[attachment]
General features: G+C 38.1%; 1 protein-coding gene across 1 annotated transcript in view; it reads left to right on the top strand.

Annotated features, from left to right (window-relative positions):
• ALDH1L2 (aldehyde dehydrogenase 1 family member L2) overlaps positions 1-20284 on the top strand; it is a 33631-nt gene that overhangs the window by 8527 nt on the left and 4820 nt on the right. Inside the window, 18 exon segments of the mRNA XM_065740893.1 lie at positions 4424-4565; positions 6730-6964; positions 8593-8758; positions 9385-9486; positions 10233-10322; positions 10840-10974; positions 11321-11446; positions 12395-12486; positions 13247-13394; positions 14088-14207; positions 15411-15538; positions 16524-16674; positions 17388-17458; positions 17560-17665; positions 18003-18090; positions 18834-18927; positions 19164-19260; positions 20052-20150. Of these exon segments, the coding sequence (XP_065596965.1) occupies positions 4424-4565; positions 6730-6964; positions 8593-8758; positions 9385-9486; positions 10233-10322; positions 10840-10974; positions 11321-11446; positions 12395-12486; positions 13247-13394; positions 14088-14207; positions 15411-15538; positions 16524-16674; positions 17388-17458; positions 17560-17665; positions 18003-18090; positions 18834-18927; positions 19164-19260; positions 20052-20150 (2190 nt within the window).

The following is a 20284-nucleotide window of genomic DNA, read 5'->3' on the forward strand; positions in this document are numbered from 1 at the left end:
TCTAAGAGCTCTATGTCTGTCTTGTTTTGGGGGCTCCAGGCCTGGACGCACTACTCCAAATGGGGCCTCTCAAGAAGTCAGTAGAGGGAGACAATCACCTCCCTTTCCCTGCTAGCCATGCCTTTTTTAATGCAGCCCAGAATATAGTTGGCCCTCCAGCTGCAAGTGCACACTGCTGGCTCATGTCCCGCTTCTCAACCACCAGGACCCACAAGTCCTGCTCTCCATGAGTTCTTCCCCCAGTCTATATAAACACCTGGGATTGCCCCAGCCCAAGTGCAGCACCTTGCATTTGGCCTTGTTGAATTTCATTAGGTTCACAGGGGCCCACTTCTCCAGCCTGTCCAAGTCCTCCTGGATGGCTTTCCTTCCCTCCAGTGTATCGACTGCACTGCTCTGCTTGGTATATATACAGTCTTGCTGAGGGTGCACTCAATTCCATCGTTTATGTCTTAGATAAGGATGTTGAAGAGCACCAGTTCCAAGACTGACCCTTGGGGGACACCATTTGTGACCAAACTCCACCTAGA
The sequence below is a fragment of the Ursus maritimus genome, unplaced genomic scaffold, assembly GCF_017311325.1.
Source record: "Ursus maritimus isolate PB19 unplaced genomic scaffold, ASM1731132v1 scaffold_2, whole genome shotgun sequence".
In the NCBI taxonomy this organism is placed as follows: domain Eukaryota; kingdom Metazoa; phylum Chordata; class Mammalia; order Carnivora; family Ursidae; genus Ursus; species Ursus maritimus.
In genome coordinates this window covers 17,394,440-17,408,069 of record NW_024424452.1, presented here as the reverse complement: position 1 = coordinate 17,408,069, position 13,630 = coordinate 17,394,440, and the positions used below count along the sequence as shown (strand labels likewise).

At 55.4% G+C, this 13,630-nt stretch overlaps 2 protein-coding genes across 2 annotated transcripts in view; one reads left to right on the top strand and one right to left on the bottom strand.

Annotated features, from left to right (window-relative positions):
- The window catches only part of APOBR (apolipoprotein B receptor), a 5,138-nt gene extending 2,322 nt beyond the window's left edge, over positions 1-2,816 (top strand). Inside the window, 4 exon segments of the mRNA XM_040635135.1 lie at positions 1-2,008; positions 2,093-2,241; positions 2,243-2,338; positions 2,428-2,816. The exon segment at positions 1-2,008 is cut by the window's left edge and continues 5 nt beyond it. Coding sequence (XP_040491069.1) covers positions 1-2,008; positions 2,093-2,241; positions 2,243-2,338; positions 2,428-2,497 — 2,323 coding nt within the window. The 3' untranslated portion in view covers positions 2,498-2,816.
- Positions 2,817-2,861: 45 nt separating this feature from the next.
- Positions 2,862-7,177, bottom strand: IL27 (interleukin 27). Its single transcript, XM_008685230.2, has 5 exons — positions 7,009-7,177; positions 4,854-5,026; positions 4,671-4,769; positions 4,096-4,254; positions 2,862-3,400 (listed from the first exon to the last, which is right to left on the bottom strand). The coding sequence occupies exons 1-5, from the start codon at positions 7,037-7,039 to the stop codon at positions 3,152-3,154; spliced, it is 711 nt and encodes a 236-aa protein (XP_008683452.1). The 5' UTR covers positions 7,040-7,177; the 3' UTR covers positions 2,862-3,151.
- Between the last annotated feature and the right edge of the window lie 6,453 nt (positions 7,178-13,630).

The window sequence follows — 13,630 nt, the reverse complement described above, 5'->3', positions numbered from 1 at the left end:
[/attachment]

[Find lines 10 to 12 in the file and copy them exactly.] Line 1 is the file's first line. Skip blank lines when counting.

At 55.4% G+C, this 13,630-nt stretch overlaps 2 protein-coding genes across 2 annotated transcripts in view; one reads left to right on the top strand and one right to left on the bottom strand.

Annotated features, from left to right (window-relative positions):
- The window catches only part of APOBR (apolipoprotein B receptor), a 5,138-nt gene extending 2,322 nt beyond the window's left edge, over positions 1-2,816 (top strand). Inside the window, 4 exon segments of the mRNA XM_040635135.1 lie at positions 1-2,008; positions 2,093-2,241; positions 2,243-2,338; positions 2,428-2,816. The exon segment at positions 1-2,008 is cut by the window's left edge and continues 5 nt beyond it. Coding sequence (XP_040491069.1) covers positions 1-2,008; positions 2,093-2,241; positions 2,243-2,338; positions 2,428-2,497 — 2,323 coding nt within the window. The 3' untranslated portion in view covers positions 2,498-2,816.